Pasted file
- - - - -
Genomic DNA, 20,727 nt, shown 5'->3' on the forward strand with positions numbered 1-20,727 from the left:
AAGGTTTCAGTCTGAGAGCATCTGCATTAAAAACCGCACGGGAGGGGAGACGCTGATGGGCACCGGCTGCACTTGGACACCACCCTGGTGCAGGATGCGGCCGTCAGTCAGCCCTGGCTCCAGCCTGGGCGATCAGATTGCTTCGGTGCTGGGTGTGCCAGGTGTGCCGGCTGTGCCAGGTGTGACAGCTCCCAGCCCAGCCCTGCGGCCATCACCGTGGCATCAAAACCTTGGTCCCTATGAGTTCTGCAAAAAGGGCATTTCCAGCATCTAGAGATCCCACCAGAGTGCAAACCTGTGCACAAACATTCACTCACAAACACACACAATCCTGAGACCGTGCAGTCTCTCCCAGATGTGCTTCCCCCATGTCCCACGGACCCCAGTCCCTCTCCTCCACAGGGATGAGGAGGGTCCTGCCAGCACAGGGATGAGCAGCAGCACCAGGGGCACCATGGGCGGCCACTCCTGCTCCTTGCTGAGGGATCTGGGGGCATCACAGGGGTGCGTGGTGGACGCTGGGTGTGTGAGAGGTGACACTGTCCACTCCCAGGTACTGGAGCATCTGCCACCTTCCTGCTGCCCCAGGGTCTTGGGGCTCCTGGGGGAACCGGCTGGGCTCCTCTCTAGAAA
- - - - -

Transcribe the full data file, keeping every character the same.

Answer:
Genomic DNA, 20,727 nt, shown 5'->3' on the forward strand with positions numbered 1-20,727 from the left:
AAGGTTTCAGTCTGAGAGCATCTGCATTAAAAACCGCACGGGAGGGGAGACGCTGATGGGCACCGGCTGCACTTGGACACCACCCTGGTGCAGGATGCGGCCGTCAGTCAGCCCTGGCTCCAGCCTGGGCGATCAGATTGCTTCGGTGCTGGGTGTGCCAGGTGTGCCGGCTGTGCCAGGTGTGACAGCTCCCAGCCCAGCCCTGCGGCCATCACCGTGGCATCAAAACCTTGGTCCCTATGAGTTCTGCAAAAAGGGCATTTCCAGCATCTAGAGATCCCACCAGAGTGCAAACCTGTGCACAAACATTCACTCACAAACACACACAATCCTGAGACCGTGCAGTCTCTCCCAGATGTGCTTCCCCCATGTCCCACGGACCCCAGTCCCTCTCCTCCACAGGGATGAGGAGGGTCCTGCCAGCACAGGGATGAGCAGCAGCACCAGGGGCACCATGGGCGGCCACTCCTGCTCCTTGCTGAGGGATCTGGGGGCATCACAGGGGTGCGTGGTGGACGCTGGGTGTGTGAGAGGTGACACTGTCCACTCCCAGGTACTGGAGCATCTGCCACCTTCCTGCTGCCCCAGGGTCTTGGGGCTCCTGGGGGAACCGGCTGGGCTCCTCTCTAGAAA